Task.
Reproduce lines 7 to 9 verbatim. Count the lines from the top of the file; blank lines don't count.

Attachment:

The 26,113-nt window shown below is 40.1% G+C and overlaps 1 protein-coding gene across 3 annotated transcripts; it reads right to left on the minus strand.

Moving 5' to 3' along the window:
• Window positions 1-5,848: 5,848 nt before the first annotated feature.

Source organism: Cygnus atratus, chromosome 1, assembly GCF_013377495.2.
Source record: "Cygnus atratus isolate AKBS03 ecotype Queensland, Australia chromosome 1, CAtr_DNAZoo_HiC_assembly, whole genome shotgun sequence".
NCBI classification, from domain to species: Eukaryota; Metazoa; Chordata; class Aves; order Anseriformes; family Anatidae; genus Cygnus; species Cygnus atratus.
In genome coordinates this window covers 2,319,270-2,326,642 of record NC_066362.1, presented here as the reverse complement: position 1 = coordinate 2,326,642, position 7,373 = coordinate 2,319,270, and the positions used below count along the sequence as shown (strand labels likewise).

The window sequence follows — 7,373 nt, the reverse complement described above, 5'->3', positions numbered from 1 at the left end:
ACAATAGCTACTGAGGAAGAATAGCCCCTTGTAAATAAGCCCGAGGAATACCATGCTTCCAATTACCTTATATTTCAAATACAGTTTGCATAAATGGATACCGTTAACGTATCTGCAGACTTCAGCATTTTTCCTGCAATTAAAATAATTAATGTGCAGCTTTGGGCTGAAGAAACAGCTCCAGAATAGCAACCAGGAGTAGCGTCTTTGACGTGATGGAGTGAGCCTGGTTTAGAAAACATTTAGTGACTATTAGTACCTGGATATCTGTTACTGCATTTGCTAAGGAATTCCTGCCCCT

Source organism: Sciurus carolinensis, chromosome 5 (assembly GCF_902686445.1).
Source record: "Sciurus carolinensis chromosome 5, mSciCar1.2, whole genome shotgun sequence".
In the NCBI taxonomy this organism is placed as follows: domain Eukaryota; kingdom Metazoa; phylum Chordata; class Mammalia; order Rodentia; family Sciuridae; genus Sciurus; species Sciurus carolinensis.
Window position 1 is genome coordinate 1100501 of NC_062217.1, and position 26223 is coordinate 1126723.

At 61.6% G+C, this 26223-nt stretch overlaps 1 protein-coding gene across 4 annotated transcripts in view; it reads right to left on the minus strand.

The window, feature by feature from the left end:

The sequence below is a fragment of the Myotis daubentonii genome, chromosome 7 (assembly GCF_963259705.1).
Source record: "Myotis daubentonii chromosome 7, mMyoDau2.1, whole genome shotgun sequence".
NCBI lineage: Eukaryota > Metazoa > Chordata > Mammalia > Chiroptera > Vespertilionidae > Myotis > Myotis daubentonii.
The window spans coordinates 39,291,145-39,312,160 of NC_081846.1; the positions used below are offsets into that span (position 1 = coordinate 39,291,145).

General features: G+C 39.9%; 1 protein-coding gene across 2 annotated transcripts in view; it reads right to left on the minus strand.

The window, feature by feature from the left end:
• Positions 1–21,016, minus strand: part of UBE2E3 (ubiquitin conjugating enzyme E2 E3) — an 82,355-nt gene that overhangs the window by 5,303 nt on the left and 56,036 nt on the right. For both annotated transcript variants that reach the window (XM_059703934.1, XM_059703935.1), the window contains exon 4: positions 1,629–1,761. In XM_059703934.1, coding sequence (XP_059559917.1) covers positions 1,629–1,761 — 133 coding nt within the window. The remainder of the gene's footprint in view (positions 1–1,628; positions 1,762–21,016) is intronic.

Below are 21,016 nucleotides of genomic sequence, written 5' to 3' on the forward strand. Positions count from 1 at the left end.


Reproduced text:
In genome coordinates this window covers 2,319,270-2,326,642 of record NC_066362.1, presented here as the reverse complement: position 1 = coordinate 2,326,642, position 7,373 = coordinate 2,319,270, and the positions used below count along the sequence as shown (strand labels likewise).

The window sequence follows — 7,373 nt, the reverse complement described above, 5'->3', positions numbered from 1 at the left end:
ACAATAGCTACTGAGGAAGAATAGCCCCTTGTAAATAAGCCCGAGGAATACCATGCTTCCAATTACCTTATATTTCAAATACAGTTTGCATAAATGGATACCGTTAACGTATCTGCAGACTTCAGCATTTTTCCTGCAATTAAAATAATTAATGTGCAGCTTTGGGCTGAAGAAACAGCTCCAGAATAGCAACCAGGAGTAGCGTCTTTGACGTGATGGAGTGAGCCTGGTTTAGAAAACATTTAGTGACTATTAGTACCTGGATATCTGTTACTGCATTTGCTAAGGAATTCCTGCCCCT